He is one of the most beloved athletes in history and one of the most gifted men ever to step onto a tennis court – but from early childhood Andre Agassi hated the game.
Coaxed to swing a racket while still in the crib, forced to hit hundreds of balls a day while still in grade school, Agassi resented the constant pressure even as he drove himself to become a prodigy, an inner conflict that would define him. Now, in his beautiful, haunting autobiography, Agassi tells the story of a life framed by such conflicts.
Agassi makes us feel his panic as an undersized seven-year-old in Las Vegas, practicing all day under the obsessive gaze of his violent father. We see him at thirteen, banished to a Florida tennis camp. Lonely, scared, a ninth-grade dropout, he rebels in ways that will soon make him a 1980s icon. By the time he turns pro at sixteen, his new look promises to change tennis forever, as does his lightning fast return.
And yet, despite his raw talent, he struggles early on. We feel his confusion as he loses to the world's best, his greater confusion as he starts to win. After stumbling in three Grand Slam finals, Agassi shocks the world, and himself, by capturing the 1992 Wimbledon. Overnight he becomes a fan favorite and a media target.
Agassi brings a near-photographic memory to every pivotal match, and every public relationship. Alongside vivid portraits of rivals, Agassi gives unstinting accounts of his brief time with Barbra Streisand and his doomed marriage to Brooke Shields. He reveals the depression that shatters his confidence, and the mistake that nearly costs him everything. Finally, he recounts his spectacular resurrection and his march to become the oldest man ever ranked number one.
In clear, taut prose, Agassi evokes his loyal brother, his wise coach, his gentle trainer, all the people who help him regain his balance and find love at last with Stefanie Graf.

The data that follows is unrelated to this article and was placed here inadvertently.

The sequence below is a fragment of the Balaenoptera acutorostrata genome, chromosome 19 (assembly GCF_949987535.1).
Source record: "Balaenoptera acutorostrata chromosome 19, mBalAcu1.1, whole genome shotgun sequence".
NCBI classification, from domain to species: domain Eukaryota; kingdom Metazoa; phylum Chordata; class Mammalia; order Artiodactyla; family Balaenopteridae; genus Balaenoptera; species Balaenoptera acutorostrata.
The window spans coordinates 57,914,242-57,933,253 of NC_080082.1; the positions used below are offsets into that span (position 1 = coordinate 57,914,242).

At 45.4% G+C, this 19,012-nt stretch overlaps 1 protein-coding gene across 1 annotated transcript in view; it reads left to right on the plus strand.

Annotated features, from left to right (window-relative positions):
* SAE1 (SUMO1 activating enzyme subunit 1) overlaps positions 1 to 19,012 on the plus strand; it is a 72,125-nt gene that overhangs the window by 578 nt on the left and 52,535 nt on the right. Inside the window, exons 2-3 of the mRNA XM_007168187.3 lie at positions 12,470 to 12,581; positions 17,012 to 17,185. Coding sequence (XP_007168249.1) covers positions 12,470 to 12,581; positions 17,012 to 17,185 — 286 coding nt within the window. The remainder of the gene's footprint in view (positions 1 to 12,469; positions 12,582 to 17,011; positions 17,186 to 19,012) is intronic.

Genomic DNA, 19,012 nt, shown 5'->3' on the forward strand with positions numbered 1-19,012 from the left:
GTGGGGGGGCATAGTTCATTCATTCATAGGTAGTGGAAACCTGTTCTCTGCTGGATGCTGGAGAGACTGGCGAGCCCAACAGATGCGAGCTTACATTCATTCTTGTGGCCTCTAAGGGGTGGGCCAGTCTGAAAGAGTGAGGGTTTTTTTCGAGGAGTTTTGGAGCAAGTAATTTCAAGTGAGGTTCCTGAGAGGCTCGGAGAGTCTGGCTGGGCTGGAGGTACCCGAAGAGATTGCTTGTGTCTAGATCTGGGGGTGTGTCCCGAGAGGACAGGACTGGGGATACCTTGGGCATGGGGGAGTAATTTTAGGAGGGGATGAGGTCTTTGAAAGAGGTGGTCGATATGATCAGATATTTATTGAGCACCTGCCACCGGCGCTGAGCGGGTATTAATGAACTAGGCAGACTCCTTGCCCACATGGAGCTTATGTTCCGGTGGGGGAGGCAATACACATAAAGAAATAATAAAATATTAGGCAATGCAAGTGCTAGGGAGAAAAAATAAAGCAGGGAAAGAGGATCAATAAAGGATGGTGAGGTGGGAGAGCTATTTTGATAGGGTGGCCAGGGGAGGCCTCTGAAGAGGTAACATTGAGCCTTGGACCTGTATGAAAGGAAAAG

With its breakneck tempo and raw candor, Open will be read and cherished for years. A treat for ardent fans, it will also captivate readers who know nothing about tennis. Like Agassi's game, it sets a new standard for grace, style, speed and power.
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‘engaging, thrilling...a superbly written book’
Michael Atherton, The Times.
Lynne Truss, The Times
‘An ace autobiography’
***** London Lite
"No one ever asked me if I wanted to play tennis," Agassi writes, "let alone make it my life." In OPEN, he recalls for the first time a childhood without choices. Forced to embrace tennis, banished to a brutal tennis camp while still in grade school, catapulted to fame while still in his teens, Agassi grew up feeling isolated, alienated, detached. In OPEN he tells how he reconnected, how he overcame his fears, fought through his loneliness, found strength and purpose in the decision to devote his life to others-and in the love of one extraordinary woman.
Agassi writes with uncommon candor about his father, his family, his best friends and first loves. He recounts the intimate details of his doomed marriage to Brooke Shields. He describes the grind of championship tennis, the physical toll and greater mental toll. He recalls his most painful moments in the arena-humiliating defeats, career-threatening injuries, ridicule from fans and media-but celebrates the maturity to which they all led. He also puts his fellow players, including legendary greats, under the microscope of his astounding memory. With precision and grace he recalls their quirks, gifts, foibles, and the demons with which they often struggled.
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